Most sites that I have looked at make very broad statements about all IRA gains being shielded from taxation. For example, RothIRA.com makes the following statement about traditional and Roth IRAs:
with both types of IRAs, you pay no taxes whatsoever on all of the growth of your contributed funds, as long as they remain in the account
However, this article on The Motley Fool website makes a distinction between trading stocks for C corporations versus others (S corporations and LLCs specifically) within an IRA. It claims that trading S corporation and LLC stocks often results in UBTI and that:
when you hold shares of this type in a tax-advantaged account like an IRA, it could mean your IRA is subject to paying UBTI. Under current IRS rules, if your IRA earns more than $1,000 in total UBTI in a tax year, you must pay income tax on those earnings. Most people therefore tend to avoid holding these sorts of investments inside an IRA. And while it shouldn't necessarily rule out every potential investment of this type, the cost in taxes may keep these investments from being the best choice for your IRA.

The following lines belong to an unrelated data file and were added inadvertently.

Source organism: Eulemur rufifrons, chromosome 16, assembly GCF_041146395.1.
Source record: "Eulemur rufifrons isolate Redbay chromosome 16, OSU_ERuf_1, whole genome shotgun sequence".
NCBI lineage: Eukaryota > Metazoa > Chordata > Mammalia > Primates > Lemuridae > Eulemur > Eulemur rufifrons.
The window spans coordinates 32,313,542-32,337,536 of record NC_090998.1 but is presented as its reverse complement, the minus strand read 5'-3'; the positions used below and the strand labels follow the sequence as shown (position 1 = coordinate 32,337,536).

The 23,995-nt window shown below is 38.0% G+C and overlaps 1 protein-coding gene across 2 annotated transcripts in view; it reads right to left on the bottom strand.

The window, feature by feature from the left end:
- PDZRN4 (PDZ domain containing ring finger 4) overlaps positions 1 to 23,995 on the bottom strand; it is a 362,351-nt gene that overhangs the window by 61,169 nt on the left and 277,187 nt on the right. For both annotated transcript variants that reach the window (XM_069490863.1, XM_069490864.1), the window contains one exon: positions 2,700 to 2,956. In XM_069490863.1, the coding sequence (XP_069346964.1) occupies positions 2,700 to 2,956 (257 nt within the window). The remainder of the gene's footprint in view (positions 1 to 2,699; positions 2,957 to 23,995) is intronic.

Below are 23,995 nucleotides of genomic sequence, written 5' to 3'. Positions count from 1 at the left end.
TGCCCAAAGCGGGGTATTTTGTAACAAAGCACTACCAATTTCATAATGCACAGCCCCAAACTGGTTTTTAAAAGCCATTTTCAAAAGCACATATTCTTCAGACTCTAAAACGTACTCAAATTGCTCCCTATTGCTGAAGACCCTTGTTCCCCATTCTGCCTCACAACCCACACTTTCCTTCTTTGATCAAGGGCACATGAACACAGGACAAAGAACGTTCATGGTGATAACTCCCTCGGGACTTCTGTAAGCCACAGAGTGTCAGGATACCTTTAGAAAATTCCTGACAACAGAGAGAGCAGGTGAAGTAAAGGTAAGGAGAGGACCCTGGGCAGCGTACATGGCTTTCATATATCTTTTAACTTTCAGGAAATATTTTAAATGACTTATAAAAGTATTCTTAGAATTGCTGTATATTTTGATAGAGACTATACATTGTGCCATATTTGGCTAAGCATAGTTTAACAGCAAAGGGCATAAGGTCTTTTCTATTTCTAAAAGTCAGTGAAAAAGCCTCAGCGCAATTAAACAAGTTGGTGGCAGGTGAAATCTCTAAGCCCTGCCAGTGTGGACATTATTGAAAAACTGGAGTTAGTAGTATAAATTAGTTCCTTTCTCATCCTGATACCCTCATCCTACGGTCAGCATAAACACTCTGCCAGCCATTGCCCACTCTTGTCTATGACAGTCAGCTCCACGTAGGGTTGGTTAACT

Unless I am reading this incorrectly, it seems to claim that there can be income tax resulting from IRA investments.
In addition, the opening section of the article qualifies each statement about taxes with the phrase "in most cases," as if they are being very careful to not give a blanket statement.
So, The Motley Fool article claims that "most people" are avoiding certain IRA investments because they're taxable, but the RothIRA.com article claims that there are "no taxes whatsoever". What am I missing?
Is it true that only C corporation stocks are shielded from taxation within an IRA? Could someone owe income tax from their IRA investments?